Also, if you're going to create a character who's only reason for existing is to deliver a key piece of information and move the plot forward, it's probably best not to cast yourself. That tends to feel less like a cameo and more like you realized your plot wasn't going anywhere, and jumped in front of the camera and made up a bunch of shit that would get your movie to make sense again.

Finding Forrester (2000)

The Cameo:

Matt Damon

The Lead Up:

Very rarely can you find an instance where someone turns out to be the worst person on the planet for a job that they're given. For instance, while you may believe that our current President has done a poor job in office, you would have to acknowledge that if he was replaced by Osama Bin Laden, things would get a whole lot worse. Being bad for the job is one thing, but being the worst person for the job is almost unprecedented.

All the cameos up to this point on this list have been distractingly bad, but none featured the worst possible person for the job. Sam Malone was bad, but it probably would have been worse if Spielberg replaced him with Cliff Claven. But Finding Forrester manages to find the exact wrong guy for a cameo, and stick him in the film's most pivotal small part.

This cameo doesn't occur until the end of the movie, by which point you've either left or been sucked into the story. If you're still there, you felt bad when you saw Jamal (Rob Brown) get reprimanded for allegedly plagiarizing the first paragraph of an essay. You feel justice when Jamal is cleared and the jackass professor gets his ass verbally handed to him by Forrester. And the simple joy of watching Forrester ride a bike through New York has just uplifted your heart. The school outfit Anna Paquin wears throughout the film also uplifts your ... heart. Forrester moves back to Ireland and all is well with the world. Until Jamal is asked to meet with Forrester's lawyer, who happens to be ... Will Hunting.

Why it Nearly Ruined the Movie:

At what should be considered the most poignant moment in the movie we get a case of the What the Fucks, not to mention the Why the Fucks and the How the Fucks. Will Hunting shows up to tell Jamal that William Forrester has died and left everything to him. We think Will also tells Jamal that Forrester wrote another book, and asked him to do the foreword before excusing himself to go see about a girl, but we can't remember as our minds are reeling from being forced to acknowledge that the movie we've just been tricked into caring about was just the director of Good Will Hunting doing a lazy retread of his most successful movie.

See if this sounds familiar: A Gus Van Sant directed movie about a poor kid living in the ghetto who turns out to be a closeted genius. He faces resistance from uptight academics, but is helped along by a mentor with a no-nonsense attitude and a beard. Eventually, the mentor helps the boy genius come to terms with his talents.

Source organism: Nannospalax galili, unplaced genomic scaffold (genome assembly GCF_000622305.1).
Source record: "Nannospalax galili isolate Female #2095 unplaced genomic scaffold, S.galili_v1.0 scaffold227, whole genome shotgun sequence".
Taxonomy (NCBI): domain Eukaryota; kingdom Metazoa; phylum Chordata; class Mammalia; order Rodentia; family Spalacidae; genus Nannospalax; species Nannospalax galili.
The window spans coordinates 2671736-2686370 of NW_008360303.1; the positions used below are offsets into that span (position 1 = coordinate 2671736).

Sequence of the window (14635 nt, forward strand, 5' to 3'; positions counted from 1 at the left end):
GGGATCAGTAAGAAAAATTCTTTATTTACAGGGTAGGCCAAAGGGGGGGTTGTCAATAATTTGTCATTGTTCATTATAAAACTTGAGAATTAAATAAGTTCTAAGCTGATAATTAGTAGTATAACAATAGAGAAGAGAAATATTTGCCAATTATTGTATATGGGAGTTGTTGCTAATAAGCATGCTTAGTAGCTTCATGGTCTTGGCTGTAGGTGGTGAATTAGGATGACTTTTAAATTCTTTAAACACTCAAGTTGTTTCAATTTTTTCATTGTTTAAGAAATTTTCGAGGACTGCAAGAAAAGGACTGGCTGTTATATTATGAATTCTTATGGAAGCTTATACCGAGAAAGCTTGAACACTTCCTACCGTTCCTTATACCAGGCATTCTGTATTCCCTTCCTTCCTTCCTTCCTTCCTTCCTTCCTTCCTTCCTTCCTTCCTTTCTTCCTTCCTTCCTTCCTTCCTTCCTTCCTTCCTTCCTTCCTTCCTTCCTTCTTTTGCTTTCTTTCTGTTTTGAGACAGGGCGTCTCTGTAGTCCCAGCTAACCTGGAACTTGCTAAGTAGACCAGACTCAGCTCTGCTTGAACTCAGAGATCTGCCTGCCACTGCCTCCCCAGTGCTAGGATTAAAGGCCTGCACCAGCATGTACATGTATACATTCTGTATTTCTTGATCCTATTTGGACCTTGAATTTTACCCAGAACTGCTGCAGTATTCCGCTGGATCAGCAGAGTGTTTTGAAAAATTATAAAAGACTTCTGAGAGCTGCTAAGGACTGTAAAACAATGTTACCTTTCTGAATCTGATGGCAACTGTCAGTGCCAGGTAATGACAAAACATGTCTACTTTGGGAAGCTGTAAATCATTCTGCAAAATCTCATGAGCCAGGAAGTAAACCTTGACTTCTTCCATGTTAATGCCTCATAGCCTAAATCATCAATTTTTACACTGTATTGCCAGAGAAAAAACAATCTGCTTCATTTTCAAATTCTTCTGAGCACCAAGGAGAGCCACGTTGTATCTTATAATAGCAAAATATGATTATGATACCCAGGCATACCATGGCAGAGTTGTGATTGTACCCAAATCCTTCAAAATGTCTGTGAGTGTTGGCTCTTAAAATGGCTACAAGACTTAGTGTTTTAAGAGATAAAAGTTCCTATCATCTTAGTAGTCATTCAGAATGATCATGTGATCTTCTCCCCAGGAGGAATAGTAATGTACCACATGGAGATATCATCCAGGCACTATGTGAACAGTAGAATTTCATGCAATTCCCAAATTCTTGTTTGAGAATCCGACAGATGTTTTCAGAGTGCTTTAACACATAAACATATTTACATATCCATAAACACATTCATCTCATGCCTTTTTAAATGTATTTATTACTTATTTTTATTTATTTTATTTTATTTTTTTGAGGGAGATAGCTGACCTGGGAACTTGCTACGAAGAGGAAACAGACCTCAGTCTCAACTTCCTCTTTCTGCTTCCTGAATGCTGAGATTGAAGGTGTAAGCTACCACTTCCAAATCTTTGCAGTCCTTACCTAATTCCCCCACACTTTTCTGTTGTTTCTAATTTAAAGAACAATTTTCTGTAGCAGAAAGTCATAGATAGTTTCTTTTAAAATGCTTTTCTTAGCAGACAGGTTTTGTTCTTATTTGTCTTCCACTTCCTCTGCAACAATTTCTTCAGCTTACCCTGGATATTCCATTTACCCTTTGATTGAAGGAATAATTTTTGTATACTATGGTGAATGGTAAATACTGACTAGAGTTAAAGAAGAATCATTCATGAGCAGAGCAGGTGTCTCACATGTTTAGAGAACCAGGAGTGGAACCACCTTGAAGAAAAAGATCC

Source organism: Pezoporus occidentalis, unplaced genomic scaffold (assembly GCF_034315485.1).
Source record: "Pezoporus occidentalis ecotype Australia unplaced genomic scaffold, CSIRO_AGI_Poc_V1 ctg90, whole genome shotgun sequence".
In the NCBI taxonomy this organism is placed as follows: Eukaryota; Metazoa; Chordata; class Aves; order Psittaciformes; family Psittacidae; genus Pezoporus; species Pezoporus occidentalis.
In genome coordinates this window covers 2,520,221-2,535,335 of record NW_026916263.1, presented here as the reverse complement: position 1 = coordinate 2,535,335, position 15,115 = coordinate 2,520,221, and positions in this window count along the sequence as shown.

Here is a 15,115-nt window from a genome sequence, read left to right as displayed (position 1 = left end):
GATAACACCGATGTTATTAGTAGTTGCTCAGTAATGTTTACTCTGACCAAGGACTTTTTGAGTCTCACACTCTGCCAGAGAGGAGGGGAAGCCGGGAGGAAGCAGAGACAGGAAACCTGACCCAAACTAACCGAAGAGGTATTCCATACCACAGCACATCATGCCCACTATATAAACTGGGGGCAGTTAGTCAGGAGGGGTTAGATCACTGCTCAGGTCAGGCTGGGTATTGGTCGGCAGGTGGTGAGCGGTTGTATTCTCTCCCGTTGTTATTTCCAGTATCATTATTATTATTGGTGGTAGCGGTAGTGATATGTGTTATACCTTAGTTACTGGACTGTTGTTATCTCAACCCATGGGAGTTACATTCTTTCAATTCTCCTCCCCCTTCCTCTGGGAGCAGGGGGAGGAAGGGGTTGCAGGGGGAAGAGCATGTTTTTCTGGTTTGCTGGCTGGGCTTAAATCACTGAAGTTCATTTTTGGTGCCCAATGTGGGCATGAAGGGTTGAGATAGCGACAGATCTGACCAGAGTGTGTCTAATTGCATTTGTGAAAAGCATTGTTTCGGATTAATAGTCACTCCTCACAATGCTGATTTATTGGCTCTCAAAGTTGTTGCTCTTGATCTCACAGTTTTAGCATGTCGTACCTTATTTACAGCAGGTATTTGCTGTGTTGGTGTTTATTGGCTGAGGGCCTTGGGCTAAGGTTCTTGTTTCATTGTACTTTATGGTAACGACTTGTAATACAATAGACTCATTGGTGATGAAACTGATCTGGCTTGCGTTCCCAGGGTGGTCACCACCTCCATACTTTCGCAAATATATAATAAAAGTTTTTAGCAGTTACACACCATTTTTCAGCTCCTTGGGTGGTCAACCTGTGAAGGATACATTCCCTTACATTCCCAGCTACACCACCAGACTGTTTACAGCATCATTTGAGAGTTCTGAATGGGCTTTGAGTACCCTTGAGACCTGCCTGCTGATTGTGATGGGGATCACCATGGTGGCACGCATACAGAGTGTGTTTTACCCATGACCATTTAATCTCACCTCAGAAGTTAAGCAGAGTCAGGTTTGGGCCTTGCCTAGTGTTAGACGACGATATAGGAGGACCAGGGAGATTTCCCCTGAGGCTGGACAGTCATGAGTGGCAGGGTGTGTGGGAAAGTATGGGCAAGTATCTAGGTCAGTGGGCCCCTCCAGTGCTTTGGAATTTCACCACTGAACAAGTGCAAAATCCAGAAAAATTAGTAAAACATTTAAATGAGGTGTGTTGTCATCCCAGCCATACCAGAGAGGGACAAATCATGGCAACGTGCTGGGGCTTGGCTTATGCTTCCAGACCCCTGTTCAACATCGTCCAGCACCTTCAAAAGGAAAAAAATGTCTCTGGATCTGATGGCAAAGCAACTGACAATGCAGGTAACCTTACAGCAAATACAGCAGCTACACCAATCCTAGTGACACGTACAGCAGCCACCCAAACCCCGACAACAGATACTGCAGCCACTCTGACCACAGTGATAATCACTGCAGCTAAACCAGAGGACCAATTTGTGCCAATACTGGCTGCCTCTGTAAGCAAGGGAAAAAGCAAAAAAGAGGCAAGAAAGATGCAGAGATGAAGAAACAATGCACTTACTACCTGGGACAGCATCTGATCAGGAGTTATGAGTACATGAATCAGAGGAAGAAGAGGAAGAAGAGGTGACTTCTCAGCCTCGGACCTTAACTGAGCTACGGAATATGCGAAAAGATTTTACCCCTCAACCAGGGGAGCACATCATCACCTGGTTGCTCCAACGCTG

Films have been considered remakes that had less in common than these two.

Van Sant tries to disguise the similarities by exchanging Will's math genius with Jamal's literary genius, and authentic sounding South Boston accents for meme-spawning approximations of black slang. And it just might have been enough to distract you from the fact that this is basically a lazy Mad Lib of Good Will Hunting if he hadn't gone and tapped Will Hunting himself to deliver the most important news of the movie.

Alice in Wonderland and Alice Through the Looking Glass (1985)

The Cameo:

Scott Baio, Red Buttons, Sammy Davis, Jr., Sherman Hemsley, Telly Savalas, Ringo Starr, Ernest Borgnine, Beau Bridges, Lloyd Bridges, Patrick Duffy, Merv Griffin, Karl Malden, Pat Morita, John Stamos, Sally Struthers, Jonathan Winters and many many more.

The Lead Up:

The cameo-fest that is Alice in Wonderland starts when Alice meets the White Rabbit (comedian Red Buttons) and doesn't end until they mercifully roll credits on this two-part miniseries that aired on CBS in December of 1985.

Why it Nearly Ruined the Movie:

This movie ruins the lovable relationship most kids had with Alice in Wonderland. Oh, the child-friendly themes of following strange animals and drinking and eating poorly-labeled foodstuffs is still there. But then another actor or comedian pops up and takes our mind away from the whimsical story by making us go, "Wow, they must be desperate for money to wear that outfit."

Alice may go through the looking glass but we go through the tunnel of the childhood trauma. Mr. Miyagi is a horse, George Jefferson is a mouse, Ringo Starr is a Turtle and dear old Sammy Davis Jr. is a pot-smoking caterpillar.

Worst of all they take a badass like Kojak.

And turn him into this.

Which makes our faces look like this.

Ocean's 12(2004)

The Cameo:

Bruce Willis

The Lead Up:

Danny Ocean's likable crew is tasked with undoing everything they did in Ocean's 11, the only movie from the series that was actually good. As if this isn't unsatisfying enough, they have to accomplish the task by stealing an egg! We wish to God we were kidding.

The plot to steal the egg involves one of the most retarded schemes ever shown on film. Tess (played by Julia Roberts) has to pretend to be ... Julia Roberts. Why? Because Tess (again we'll remind you, played by Julia Roberts) just happens to look like ... Julia Roberts. This unfunny meta-joke is what you'd end up with if Charlie Kaufman's retarded twin brother from Adaptation was a real screenwriter. But the utter ridiculousness of the idea doesn't truly get a running start and kick you in the groin until Bruce Willis shows up playing ... Bruce Willis.

Why it Nearly Ruined the Movie:

In a movie with a bad premise, bad setup and horrific execution (and later a few bad twists) you may think that a bad cameo would be par for the course. Oh how deliciously wrong you would be.

Bruce Willis has a total of two tricks in his acting bag, playing an edgy burnt-out cop and playing a quirky assassin. While these two tricks have given him more money, fame and women than any burnt-out cop or quirky assassin should have, we still like to believe that he wakes up every morning in a cheap motel with a bad hangover yelling at no one in particular to get him two aspirin and his ex-wife on the phone.

In Ocean's 12, Willis and director Steven Soderberg decide to take the character of Bruce Willis in a different direction, making him into a creepy guy that appears to stalk Julia Roberts. It's as if a deranged maniac that knows more about Ms. Roberts than her own parents came bursting into her dressing room.

In addition to being creepy, Willis also sounds like a pussy. It is simply unacceptable for Bruce Willis to utter the phrase, "You're not supposed to fly when you're eight months pregnant" unless he's fighting a female assassin who is pretending to be pregnant in order to conceal a bomb and he's just thrown her out of an airplane at 30,000 feet, and watched her body explode in midair. That is the only scenario in which that line is acceptable coming from Bruce Willis.

For a list of the nameless character actors who should have gotten the above roles, read up on The 20 Best "That Guys" of All-Time.